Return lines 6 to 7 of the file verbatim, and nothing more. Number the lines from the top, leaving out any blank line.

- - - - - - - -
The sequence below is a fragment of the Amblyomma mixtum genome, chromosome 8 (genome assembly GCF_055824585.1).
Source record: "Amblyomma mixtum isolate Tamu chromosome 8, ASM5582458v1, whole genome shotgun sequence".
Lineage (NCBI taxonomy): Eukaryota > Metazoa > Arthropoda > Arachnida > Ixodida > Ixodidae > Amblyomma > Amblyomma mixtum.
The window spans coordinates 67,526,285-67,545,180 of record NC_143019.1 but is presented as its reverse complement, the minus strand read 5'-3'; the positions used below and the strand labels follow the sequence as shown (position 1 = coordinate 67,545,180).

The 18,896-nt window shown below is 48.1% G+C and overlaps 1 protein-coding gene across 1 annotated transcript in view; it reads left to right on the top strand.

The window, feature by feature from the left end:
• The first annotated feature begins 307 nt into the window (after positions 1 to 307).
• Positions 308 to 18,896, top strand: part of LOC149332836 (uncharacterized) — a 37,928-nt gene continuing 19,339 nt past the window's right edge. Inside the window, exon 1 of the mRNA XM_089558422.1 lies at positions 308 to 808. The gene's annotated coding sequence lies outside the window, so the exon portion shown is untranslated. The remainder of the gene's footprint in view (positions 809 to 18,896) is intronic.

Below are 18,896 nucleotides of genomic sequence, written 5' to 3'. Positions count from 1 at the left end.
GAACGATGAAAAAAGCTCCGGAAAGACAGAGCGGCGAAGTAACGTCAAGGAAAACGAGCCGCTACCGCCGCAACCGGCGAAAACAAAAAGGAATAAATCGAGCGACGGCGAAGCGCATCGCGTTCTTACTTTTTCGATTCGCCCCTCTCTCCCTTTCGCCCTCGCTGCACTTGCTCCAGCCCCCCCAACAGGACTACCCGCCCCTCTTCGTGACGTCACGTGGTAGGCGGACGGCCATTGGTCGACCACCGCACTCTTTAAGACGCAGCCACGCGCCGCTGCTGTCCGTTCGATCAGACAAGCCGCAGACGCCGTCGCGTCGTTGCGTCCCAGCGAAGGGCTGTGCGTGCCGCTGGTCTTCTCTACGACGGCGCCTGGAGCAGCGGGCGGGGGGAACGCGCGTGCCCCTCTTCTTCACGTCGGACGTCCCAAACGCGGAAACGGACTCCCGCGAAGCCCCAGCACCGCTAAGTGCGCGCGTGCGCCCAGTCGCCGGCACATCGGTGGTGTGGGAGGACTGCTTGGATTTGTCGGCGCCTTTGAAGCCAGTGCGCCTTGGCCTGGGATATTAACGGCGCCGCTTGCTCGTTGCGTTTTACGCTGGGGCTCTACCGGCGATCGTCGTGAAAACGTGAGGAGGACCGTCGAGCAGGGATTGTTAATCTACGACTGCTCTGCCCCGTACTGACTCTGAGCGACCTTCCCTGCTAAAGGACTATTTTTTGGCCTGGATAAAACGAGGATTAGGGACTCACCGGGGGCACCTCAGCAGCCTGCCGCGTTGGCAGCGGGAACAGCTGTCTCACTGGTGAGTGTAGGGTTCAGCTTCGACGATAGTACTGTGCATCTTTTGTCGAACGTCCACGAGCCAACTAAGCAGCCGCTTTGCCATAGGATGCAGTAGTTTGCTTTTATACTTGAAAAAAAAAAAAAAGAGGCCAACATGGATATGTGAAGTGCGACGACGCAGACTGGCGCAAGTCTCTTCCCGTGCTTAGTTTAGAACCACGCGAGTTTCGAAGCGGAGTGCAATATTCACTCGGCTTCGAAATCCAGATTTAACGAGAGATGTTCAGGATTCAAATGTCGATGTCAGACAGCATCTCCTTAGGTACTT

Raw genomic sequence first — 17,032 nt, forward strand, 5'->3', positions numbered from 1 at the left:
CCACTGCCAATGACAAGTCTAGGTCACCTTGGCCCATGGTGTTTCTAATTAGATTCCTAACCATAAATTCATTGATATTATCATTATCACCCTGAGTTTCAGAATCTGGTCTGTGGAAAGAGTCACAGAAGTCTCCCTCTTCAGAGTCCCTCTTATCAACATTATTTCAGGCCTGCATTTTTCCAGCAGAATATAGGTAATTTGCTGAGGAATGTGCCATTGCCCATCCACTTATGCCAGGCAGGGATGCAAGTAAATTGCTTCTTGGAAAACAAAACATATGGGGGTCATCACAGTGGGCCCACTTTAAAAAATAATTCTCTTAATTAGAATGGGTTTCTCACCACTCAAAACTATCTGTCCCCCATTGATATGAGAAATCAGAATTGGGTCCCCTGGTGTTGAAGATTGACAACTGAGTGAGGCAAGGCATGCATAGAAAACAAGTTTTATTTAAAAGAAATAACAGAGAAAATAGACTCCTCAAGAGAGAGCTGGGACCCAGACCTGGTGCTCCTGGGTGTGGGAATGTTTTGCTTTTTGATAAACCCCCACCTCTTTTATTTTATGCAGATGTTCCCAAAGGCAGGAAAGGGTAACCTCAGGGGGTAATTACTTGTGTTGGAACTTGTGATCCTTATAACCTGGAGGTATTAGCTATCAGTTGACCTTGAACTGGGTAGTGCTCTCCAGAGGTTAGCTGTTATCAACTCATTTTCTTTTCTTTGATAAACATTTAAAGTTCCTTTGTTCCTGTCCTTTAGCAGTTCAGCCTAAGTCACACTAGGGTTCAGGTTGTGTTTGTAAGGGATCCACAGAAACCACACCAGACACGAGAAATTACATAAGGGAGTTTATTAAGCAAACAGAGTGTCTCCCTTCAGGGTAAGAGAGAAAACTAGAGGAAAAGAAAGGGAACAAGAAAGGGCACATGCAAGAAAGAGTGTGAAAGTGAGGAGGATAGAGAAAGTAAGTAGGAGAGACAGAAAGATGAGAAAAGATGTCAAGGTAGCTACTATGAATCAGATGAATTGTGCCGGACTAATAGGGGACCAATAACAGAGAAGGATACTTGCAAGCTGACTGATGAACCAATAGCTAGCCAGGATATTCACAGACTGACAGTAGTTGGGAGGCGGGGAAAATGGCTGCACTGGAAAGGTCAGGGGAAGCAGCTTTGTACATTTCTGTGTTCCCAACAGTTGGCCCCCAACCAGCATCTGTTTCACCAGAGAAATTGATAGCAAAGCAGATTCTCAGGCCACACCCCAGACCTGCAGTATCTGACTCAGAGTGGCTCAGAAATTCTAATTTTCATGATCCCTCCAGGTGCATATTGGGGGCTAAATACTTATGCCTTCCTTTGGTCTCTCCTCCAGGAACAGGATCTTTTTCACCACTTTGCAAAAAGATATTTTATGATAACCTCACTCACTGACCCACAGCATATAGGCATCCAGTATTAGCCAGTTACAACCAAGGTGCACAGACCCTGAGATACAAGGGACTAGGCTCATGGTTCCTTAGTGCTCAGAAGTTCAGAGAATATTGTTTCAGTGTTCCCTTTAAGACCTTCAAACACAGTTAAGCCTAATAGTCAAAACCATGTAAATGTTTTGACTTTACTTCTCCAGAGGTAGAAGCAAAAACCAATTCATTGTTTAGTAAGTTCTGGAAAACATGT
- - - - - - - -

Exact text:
The window, feature by feature from the left end:
• The first annotated feature begins 307 nt into the window (after positions 1 to 307).